Systems Thinking and Practice: Diagramming
This may all be old news to some people, but there is enough of a relation to concept mapping and to network analysis, both of which have been recent items of discussion in the e-learning space, to warrant inclusion here. Systems thinking is essentially the use of models to represent actions and influences in complex environments. It includes a method of diagramming that enables users to visualize these environments. This link is to a course offered by the Open University. It's mostly Flash-based, and if you view it without sound (as I did) a transcript is available. Watch for the incredible flying severed fingers. I haven't tried it, but you may also want to try the isee player, a systems thinking visualization tool. By Unattributed, Open University, Undated [Refer][Research][Reflect]

Measuring Digital Opportunity for America's Children
Using a technique called the Digital Opportunity Measuring Stick researchers surveyed children in the United States to determine whether information and communications technologies (ICTs) were improving their lives. Not surprisingly, they did, most specifically in the areas of health, education, economic opportunity and civic participation. Comprehensive study, good reference. By Various Authors, The Children's Partnership, June, 2005 [Refer][Research][Reflect]

Intel Quietly Adds DRM to New Chips
Normally when a chip manufacturer introduces a revolutionary new feature it launches an advertising blitz. When it launches a feature none of its curtomers want, however, it keeps pretty quiet about it. That has been the case with Intel and its very quiet introduction of digital rights management (DRM) into some of its new processors. The chips are not without controversy, and not merely because they enshrine the Hollywood view of things into silicon. The details of how the chips work are being kept secret in order toi prevent hacking - but having undocumented chip functions creates a major security problem, especially when you consider that remote 'administrators' (whoever they are) can use the chips to disable remote devices such as printers of CD drives. Oh yeah, people really asked for this functionality. By Julian Bajkowski, Digit, May 27, 2005 [Refer][Research][Reflect]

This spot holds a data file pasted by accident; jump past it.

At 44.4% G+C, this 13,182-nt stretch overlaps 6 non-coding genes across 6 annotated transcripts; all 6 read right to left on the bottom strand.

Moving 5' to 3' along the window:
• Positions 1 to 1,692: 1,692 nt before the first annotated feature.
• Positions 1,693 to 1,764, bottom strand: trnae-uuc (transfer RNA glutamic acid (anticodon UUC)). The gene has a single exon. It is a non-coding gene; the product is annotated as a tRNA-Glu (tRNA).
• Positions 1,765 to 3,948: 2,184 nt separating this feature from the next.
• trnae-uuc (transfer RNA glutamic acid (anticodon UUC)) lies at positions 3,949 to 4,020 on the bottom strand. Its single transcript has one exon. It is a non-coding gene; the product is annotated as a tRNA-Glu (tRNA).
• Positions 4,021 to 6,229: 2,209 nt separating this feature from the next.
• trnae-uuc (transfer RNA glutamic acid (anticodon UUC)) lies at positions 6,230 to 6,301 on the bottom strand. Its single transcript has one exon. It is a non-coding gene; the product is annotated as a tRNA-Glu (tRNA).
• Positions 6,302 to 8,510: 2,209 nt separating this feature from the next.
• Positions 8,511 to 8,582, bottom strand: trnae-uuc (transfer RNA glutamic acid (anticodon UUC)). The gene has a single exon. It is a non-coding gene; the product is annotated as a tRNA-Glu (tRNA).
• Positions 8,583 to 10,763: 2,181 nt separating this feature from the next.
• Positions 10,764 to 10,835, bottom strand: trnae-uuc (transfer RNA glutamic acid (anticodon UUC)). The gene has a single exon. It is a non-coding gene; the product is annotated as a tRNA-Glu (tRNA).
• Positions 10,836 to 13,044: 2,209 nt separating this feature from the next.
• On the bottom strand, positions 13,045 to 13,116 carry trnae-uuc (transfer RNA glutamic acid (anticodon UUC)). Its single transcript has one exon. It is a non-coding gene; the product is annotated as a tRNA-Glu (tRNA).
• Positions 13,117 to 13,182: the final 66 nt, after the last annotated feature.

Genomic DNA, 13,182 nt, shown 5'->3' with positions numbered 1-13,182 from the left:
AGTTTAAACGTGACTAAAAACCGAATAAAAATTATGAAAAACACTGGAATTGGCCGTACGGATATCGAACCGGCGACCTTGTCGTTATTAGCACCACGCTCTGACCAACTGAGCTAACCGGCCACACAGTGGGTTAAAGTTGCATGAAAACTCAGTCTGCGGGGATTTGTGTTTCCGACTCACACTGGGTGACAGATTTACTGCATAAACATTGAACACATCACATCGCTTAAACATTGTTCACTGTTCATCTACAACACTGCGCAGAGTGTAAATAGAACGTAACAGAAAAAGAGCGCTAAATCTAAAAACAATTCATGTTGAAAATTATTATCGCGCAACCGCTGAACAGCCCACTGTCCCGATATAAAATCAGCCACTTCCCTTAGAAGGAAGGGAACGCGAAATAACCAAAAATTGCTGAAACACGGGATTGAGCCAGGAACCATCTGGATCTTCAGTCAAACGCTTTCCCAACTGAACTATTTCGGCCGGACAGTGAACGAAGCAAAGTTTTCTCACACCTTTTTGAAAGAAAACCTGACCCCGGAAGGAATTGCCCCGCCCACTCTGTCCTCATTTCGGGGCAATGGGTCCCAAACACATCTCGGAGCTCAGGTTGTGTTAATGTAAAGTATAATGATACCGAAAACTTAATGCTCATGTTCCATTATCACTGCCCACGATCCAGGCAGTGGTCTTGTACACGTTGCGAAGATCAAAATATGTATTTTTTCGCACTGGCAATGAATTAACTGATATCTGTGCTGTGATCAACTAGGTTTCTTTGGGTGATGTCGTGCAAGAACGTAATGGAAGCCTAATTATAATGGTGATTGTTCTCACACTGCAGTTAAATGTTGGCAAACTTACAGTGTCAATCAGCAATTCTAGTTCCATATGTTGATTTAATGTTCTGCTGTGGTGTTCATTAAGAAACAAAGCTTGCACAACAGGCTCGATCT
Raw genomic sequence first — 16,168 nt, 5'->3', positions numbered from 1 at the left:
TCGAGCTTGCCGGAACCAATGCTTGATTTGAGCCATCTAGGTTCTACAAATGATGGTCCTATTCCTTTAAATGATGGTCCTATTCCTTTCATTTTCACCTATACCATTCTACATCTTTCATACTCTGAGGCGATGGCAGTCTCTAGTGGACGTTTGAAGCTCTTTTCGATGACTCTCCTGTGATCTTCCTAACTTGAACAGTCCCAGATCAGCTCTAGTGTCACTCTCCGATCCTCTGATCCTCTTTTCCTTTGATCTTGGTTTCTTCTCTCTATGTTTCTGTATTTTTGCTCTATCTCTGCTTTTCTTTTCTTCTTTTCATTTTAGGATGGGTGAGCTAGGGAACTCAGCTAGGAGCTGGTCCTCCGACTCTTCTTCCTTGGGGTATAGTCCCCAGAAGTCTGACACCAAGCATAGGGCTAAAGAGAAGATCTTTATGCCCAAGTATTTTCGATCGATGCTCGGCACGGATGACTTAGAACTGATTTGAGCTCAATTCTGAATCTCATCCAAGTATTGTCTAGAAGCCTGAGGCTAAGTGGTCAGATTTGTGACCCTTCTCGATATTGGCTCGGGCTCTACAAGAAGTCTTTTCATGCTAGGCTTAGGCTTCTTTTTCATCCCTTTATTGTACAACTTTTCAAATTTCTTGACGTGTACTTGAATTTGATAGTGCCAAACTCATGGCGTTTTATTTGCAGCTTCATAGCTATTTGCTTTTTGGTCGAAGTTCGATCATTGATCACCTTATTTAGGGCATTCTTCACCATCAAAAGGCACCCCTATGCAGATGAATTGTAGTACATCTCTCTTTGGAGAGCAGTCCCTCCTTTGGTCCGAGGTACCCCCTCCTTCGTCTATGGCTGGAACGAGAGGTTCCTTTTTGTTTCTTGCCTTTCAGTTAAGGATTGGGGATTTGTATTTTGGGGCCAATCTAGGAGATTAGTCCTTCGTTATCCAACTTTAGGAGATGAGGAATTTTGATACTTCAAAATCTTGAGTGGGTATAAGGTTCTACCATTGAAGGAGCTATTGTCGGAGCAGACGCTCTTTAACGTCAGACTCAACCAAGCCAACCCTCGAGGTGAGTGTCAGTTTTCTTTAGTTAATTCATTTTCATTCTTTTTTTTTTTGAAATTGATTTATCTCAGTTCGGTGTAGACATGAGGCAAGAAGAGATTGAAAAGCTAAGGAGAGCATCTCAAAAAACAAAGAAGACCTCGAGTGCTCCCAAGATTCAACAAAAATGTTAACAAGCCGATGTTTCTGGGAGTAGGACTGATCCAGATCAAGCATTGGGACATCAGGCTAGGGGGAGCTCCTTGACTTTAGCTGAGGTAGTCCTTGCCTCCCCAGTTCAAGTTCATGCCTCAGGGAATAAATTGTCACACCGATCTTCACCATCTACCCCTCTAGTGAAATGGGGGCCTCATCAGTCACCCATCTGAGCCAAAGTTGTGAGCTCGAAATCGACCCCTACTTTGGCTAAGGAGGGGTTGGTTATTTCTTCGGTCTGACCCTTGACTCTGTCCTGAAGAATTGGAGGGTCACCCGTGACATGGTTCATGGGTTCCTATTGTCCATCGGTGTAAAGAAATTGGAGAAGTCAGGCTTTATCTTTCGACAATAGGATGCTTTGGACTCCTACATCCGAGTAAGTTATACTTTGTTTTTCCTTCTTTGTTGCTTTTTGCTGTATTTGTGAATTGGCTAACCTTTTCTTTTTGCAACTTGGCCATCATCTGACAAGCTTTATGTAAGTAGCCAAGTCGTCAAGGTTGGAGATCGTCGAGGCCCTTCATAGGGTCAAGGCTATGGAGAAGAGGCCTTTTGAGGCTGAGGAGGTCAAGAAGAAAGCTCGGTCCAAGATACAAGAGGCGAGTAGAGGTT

Devoid of Content
Would you want to ban content entirely from the classroom? Probably not, but Stanely Fish has a point when he observes that students are not taught the formal properties of language, "the distinctions - between tense, number, manner, mood, agency and the like - that English enables us to make." Having students create their own linguistic rules, I think, is also a good idea, helping them recognize the difference between the concept - the roles of adjective and adverbs, say - and the code used to express them. By Stanley Fish, New York Times, May 31, 2005 [Refer][Research][Reflect]

Summer of Code
Google will be very popular with developers for a while as it sponsors students to create open source code over the summer. "Google will provide a $4500 award to each student who successfully completes an open source project by the end of the Summer." By Announcement, Google, June, 2005 [Refer][Research][Reflect]

[Refer] - send an item to your friends
[Research] - find related items
[Reflect] - post a comment about this item

Know a friend who might enjoy this newsletter?

Feel free to forward OLDaily to your colleagues. If you received this issue from a friend and would like a free subscription of your own, you can join our mailing list at http://www.downes.ca/cgi-bin/website/subscribe.cgi

[About This NewsLetter] [OLDaily Archives] [Send me your comments]

Copyright © 2005 Stephen Downes
This work is licensed under a Creative Commons License.